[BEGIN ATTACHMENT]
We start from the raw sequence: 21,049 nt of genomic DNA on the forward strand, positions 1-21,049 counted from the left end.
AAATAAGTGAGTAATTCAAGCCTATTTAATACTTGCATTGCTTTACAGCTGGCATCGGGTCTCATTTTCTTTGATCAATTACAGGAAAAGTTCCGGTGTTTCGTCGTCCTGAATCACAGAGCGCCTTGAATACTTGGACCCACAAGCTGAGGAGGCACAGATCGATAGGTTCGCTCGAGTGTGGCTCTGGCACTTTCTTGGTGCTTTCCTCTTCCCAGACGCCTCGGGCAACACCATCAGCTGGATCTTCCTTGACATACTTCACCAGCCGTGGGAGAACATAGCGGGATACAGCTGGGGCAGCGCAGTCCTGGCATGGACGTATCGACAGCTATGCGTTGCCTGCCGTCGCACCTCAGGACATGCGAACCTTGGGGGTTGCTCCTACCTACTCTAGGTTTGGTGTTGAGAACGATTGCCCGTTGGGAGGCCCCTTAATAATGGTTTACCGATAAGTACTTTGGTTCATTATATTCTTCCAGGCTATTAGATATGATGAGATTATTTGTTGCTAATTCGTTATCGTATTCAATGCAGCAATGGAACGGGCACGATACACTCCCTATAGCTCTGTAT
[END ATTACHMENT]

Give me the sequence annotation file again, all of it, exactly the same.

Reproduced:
We start from the raw sequence: 21,049 nt of genomic DNA on the forward strand, positions 1-21,049 counted from the left end.
AAATAAGTGAGTAATTCAAGCCTATTTAATACTTGCATTGCTTTACAGCTGGCATCGGGTCTCATTTTCTTTGATCAATTACAGGAAAAGTTCCGGTGTTTCGTCGTCCTGAATCACAGAGCGCCTTGAATACTTGGACCCACAAGCTGAGGAGGCACAGATCGATAGGTTCGCTCGAGTGTGGCTCTGGCACTTTCTTGGTGCTTTCCTCTTCCCAGACGCCTCGGGCAACACCATCAGCTGGATCTTCCTTGACATACTTCACCAGCCGTGGGAGAACATAGCGGGATACAGCTGGGGCAGCGCAGTCCTGGCATGGACGTATCGACAGCTATGCGTTGCCTGCCGTCGCACCTCAGGACATGCGAACCTTGGGGGTTGCTCCTACCTACTCTAGGTTTGGTGTTGAGAACGATTGCCCGTTGGGAGGCCCCTTAATAATGGTTTACCGATAAGTACTTTGGTTCATTATATTCTTCCAGGCTATTAGATATGATGAGATTATTTGTTGCTAATTCGTTATCGTATTCAATGCAGCAATGGAACGGGCACGATACACTCCCTATAGCTCTGTAT